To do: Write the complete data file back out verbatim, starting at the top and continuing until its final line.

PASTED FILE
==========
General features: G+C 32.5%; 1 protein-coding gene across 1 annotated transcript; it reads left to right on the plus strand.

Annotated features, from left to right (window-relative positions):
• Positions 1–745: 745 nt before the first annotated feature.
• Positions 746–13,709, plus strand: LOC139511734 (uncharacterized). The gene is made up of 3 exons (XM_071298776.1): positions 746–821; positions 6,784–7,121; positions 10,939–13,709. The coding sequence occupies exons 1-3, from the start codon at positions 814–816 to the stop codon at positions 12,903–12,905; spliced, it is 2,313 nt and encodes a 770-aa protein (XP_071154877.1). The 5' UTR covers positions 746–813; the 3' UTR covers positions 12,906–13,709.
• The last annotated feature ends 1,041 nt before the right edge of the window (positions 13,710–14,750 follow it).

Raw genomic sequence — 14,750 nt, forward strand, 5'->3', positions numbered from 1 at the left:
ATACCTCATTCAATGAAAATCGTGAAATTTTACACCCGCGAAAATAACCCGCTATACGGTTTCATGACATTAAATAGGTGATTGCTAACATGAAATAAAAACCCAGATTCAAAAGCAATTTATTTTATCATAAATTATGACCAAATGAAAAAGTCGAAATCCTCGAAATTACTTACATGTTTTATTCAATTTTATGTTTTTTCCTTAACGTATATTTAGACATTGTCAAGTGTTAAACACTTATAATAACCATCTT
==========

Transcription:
General features: G+C 32.5%; 1 protein-coding gene across 1 annotated transcript; it reads left to right on the plus strand.

Annotated features, from left to right (window-relative positions):
• Positions 1–745: 745 nt before the first annotated feature.
• Positions 746–13,709, plus strand: LOC139511734 (uncharacterized). The gene is made up of 3 exons (XM_071298776.1): positions 746–821; positions 6,784–7,121; positions 10,939–13,709. The coding sequence occupies exons 1-3, from the start codon at positions 814–816 to the stop codon at positions 12,903–12,905; spliced, it is 2,313 nt and encodes a 770-aa protein (XP_071154877.1). The 5' UTR covers positions 746–813; the 3' UTR covers positions 12,906–13,709.
• The last annotated feature ends 1,041 nt before the right edge of the window (positions 13,710–14,750 follow it).

Raw genomic sequence — 14,750 nt, forward strand, 5'->3', positions numbered from 1 at the left:
ATACCTCATTCAATGAAAATCGTGAAATTTTACACCCGCGAAAATAACCCGCTATACGGTTTCATGACATTAAATAGGTGATTGCTAACATGAAATAAAAACCCAGATTCAAAAGCAATTTATTTTATCATAAATTATGACCAAATGAAAAAGTCGAAATCCTCGAAATTACTTACATGTTTTATTCAATTTTATGTTTTTTCCTTAACGTATATTTAGACATTGTCAAGTGTTAAACACTTATAATAACCATCTT